NewsPublic Affairs / April 18, 2017

Appointed Superintendent Bill Heads To Governor

The House advanced a bill to the governor to make the Superintendent of Public Instruction an appointed, rather than elected position. Eric Holcomb, Brian Bosma, 2017 legislative session, state superintendent of public instruction, Melanie Wright2017-04-18T00:00:00-04:00
Original story from   IPBS-RJC

Article origination IPBS-RJC
Appointed Superintendent Bill Heads To Governor

House Speaker Brian Bosma (R-Indianapolis) presents his bill to make the Superintendent of Public Instruction an appointed position.

Brandon Smith/IPB News

The House advanced a bill to the governor Tuesday to make the Superintendent of Public Instruction an appointed, rather than elected position.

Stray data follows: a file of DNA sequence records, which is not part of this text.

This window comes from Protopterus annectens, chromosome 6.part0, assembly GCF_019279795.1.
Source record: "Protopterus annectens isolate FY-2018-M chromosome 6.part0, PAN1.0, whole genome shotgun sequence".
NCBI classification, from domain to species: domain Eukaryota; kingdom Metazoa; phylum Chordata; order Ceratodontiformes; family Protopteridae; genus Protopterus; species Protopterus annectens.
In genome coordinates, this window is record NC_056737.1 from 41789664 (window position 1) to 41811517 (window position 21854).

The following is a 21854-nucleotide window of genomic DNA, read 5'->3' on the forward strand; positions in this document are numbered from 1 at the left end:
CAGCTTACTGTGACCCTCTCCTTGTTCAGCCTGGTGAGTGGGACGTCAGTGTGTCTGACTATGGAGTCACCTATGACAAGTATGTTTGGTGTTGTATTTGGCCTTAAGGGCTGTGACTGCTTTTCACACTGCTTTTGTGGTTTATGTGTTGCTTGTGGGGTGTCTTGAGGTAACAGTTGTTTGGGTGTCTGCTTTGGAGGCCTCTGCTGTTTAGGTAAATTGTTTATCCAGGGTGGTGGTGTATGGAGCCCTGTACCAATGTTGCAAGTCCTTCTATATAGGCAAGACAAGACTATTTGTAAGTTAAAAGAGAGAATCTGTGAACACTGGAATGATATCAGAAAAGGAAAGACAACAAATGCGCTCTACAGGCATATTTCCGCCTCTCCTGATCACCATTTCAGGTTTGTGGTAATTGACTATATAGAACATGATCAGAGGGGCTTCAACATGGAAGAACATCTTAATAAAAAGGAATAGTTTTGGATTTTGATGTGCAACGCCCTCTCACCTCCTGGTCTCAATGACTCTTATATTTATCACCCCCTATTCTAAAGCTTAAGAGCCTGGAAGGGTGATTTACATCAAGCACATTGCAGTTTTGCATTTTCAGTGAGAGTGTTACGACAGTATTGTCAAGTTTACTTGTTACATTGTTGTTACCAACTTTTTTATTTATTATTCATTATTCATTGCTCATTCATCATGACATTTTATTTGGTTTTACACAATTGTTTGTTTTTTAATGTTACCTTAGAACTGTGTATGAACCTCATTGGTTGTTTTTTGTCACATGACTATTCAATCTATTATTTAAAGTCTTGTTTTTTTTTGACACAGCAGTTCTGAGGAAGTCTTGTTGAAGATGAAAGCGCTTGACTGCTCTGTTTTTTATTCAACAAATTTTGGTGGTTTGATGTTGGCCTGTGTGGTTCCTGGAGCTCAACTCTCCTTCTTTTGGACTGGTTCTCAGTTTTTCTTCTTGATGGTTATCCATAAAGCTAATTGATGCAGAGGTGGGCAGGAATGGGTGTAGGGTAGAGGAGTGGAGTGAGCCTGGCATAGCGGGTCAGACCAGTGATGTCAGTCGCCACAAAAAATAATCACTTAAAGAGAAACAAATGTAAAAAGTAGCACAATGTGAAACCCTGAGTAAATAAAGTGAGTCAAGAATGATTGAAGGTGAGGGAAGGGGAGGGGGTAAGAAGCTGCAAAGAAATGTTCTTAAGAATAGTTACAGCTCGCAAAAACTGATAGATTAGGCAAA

The bill as it originally left the House made the state schools superintendent an appointed position beginning in 2021.

But the Senate had defeated its identical version of the bill earlier in session. So that chamber had to make changes in order to comply with its rules about hearing the subject matter again. Those changes include pushing the date back to 2025 and adding qualifications, including an education background and a two-year residency requirement.

House Speaker Brian Bosma (R-Indianapolis) reluctantly went along with those changes – though he says he’d prefer no such restrictions.

“I would like to give the governor of either party that flexibility to pick some nationally-renowned, off-the-charts person that we all say, ‘Wow, we attracted this person?’” Bosma says.

But Rep. Melanie Wright (R-Yorktown) says she’s concerned about taking away Hoosiers’ vote.

“As a lifelong educator, I felt like my power was going to the voting booth when I disagreed with how everything was going, so I still feel like that’s very important,” Wright says.

The House approved the Senate’s changes by a 66-31 vote. The bill, a priority of Gov. Eric Holcomb’s, now heads to his desk.

 

 

Related News

High School Focus In Workforce Development Efforts
Republican Leaders Set Parameters For Special Session
Federal Appeals Court Strikes Down Part Of 2016 Indiana Anti-Abortion Law